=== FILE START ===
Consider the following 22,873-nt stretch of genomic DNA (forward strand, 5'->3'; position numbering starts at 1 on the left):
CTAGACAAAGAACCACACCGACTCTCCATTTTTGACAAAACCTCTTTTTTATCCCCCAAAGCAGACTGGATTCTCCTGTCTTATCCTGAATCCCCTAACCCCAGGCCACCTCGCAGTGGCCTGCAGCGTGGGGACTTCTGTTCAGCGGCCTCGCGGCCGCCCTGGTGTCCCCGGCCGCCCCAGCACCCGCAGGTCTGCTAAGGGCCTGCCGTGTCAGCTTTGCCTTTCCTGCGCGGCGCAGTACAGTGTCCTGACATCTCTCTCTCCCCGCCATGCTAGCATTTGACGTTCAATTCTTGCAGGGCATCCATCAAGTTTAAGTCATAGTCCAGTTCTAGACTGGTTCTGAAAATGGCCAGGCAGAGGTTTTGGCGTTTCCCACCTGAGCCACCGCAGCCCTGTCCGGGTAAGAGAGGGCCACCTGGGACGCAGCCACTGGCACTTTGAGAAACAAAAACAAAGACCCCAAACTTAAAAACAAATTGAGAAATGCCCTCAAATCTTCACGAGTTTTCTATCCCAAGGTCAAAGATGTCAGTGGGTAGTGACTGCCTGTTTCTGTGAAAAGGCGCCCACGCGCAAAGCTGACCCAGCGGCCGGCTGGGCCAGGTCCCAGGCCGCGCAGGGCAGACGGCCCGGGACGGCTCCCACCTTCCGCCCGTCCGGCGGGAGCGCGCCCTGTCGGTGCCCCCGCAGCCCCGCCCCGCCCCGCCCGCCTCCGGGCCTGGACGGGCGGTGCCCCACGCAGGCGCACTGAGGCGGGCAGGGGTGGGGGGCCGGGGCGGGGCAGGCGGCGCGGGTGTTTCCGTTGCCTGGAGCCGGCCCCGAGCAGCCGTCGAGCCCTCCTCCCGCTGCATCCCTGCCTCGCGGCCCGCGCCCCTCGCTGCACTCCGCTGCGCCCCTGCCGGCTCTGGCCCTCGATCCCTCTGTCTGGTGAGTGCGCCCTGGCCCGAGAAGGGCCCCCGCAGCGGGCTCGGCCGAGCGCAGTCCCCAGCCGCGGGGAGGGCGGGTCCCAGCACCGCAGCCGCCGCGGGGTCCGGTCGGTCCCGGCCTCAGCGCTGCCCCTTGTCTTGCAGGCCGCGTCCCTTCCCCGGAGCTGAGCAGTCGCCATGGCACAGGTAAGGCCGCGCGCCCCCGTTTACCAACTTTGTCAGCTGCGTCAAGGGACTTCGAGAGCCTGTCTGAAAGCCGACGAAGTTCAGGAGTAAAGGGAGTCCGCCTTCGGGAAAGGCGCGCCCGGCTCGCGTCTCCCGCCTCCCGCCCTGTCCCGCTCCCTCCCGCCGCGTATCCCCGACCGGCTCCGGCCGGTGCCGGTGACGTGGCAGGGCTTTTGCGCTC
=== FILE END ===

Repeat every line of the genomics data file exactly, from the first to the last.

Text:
Consider the following 22,873-nt stretch of genomic DNA (forward strand, 5'->3'; position numbering starts at 1 on the left):
CTAGACAAAGAACCACACCGACTCTCCATTTTTGACAAAACCTCTTTTTTATCCCCCAAAGCAGACTGGATTCTCCTGTCTTATCCTGAATCCCCTAACCCCAGGCCACCTCGCAGTGGCCTGCAGCGTGGGGACTTCTGTTCAGCGGCCTCGCGGCCGCCCTGGTGTCCCCGGCCGCCCCAGCACCCGCAGGTCTGCTAAGGGCCTGCCGTGTCAGCTTTGCCTTTCCTGCGCGGCGCAGTACAGTGTCCTGACATCTCTCTCTCCCCGCCATGCTAGCATTTGACGTTCAATTCTTGCAGGGCATCCATCAAGTTTAAGTCATAGTCCAGTTCTAGACTGGTTCTGAAAATGGCCAGGCAGAGGTTTTGGCGTTTCCCACCTGAGCCACCGCAGCCCTGTCCGGGTAAGAGAGGGCCACCTGGGACGCAGCCACTGGCACTTTGAGAAACAAAAACAAAGACCCCAAACTTAAAAACAAATTGAGAAATGCCCTCAAATCTTCACGAGTTTTCTATCCCAAGGTCAAAGATGTCAGTGGGTAGTGACTGCCTGTTTCTGTGAAAAGGCGCCCACGCGCAAAGCTGACCCAGCGGCCGGCTGGGCCAGGTCCCAGGCCGCGCAGGGCAGACGGCCCGGGACGGCTCCCACCTTCCGCCCGTCCGGCGGGAGCGCGCCCTGTCGGTGCCCCCGCAGCCCCGCCCCGCCCCGCCCGCCTCCGGGCCTGGACGGGCGGTGCCCCACGCAGGCGCACTGAGGCGGGCAGGGGTGGGGGGCCGGGGCGGGGCAGGCGGCGCGGGTGTTTCCGTTGCCTGGAGCCGGCCCCGAGCAGCCGTCGAGCCCTCCTCCCGCTGCATCCCTGCCTCGCGGCCCGCGCCCCTCGCTGCACTCCGCTGCGCCCCTGCCGGCTCTGGCCCTCGATCCCTCTGTCTGGTGAGTGCGCCCTGGCCCGAGAAGGGCCCCCGCAGCGGGCTCGGCCGAGCGCAGTCCCCAGCCGCGGGGAGGGCGGGTCCCAGCACCGCAGCCGCCGCGGGGTCCGGTCGGTCCCGGCCTCAGCGCTGCCCCTTGTCTTGCAGGCCGCGTCCCTTCCCCGGAGCTGAGCAGTCGCCATGGCACAGGTAAGGCCGCGCGCCCCCGTTTACCAACTTTGTCAGCTGCGTCAAGGGACTTCGAGAGCCTGTCTGAAAGCCGACGAAGTTCAGGAGTAAAGGGAGTCCGCCTTCGGGAAAGGCGCGCCCGGCTCGCGTCTCCCGCCTCCCGCCCTGTCCCGCTCCCTCCCGCCGCGTATCCCCGACCGGCTCCGGCCGGTGCCGGTGACGTGGCAGGGCTTTTGCGCTC